Three voters have filed a lawsuit to block the Baltimore Police Department from executing an agreement with the Johns Hopkins University that’s necessary for the research institution to develop a private, armed police force that would have the power to patrol certain areas and make arrests for some crimes.

Donald Gresham, Joan Floyd and Kushan Ratnayake filed the complaint seeking injunctive relief on Sept. 23 in Baltimore Circuit Court. They live near where the proposed Johns Hopkins Police Department would have jurisdiction.

Because voters are set on Nov. 8 to weigh in on a ballot question that would restore local control over the Baltimore Police Department, they assert that the law enforcement agency would deprive them of their ability to voice opposition to the plan to their elected officials if it greenlights the agreement.

“For the Police Department of Baltimore City — in the few days that remain before it comes under City control — to autonomously authorize the establishment and operation of a Johns Hopkins University Police Department within the City of Baltimore, would violate the will of Baltimore City voters and subject the Plaintiffs to an unprecedented, private law enforcement agency that is not the result of decision-making by elected officials of the City of Baltimore,” Gresham, Floyd and Ratnayake wrote in the complaint.

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The Maryland General Assembly passed a bill in 2019 that allows Johns Hopkins to form its own police department.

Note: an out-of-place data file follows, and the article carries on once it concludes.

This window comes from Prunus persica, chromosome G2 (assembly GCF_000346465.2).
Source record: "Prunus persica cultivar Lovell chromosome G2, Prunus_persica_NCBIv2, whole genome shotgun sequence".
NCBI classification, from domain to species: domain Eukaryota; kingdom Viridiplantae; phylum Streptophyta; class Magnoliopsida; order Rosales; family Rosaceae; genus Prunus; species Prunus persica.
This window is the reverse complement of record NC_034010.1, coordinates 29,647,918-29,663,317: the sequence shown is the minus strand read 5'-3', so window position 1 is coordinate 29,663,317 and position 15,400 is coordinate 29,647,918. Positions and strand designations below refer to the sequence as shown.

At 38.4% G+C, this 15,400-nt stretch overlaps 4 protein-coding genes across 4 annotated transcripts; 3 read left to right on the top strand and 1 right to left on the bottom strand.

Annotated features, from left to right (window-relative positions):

Branville Bard Jr., vice president for public safety at Hopkins, recently announced that the university would move forward with the proposal. Protesters came out and demonstrated at town halls about the plan.

Johns Hopkins currently employs more than 1,000 public safety officers who are unarmed and work across the school’s three campuses in Baltimore.

The Baltimore Police Department has functioned as a state agency since 1860, when lawmakers in Annapolis seized control of it. Though the mayor can develop a crime plan and hire a police commissioner, City Hall does not have the ability to fully regulate the department.

If the ballot question is successful, Baltimore would assume control over the department on Jan. 1, 2023.

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In an interview, Floyd noted that that Johns Hopkins Police Department would have the ability to operate on public sidewalks and streets in Baltimore.

“There are so many reasons why this thing shouldn’t happen,” Floyd said. “With every fiber of my being, I believe this is wrong.”

Gresham and Ratnayake could not immediately be reached.

Lindsey Eldridge, a spokesperson for the Baltimore Police Department, said in an email the agency does not comment on pending litigation.

In a statement, Megan Christin, a spokesperson for the Johns Hopkins University, said: “We are reviewing the complaint and generally do not comment on pending litigation, but we can say that the University is fully confident in the thoughtful statutory process the General Assembly set out for the development of the Johns Hopkins Police Department.”

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No hearing has been scheduled in the case, according to online court records.

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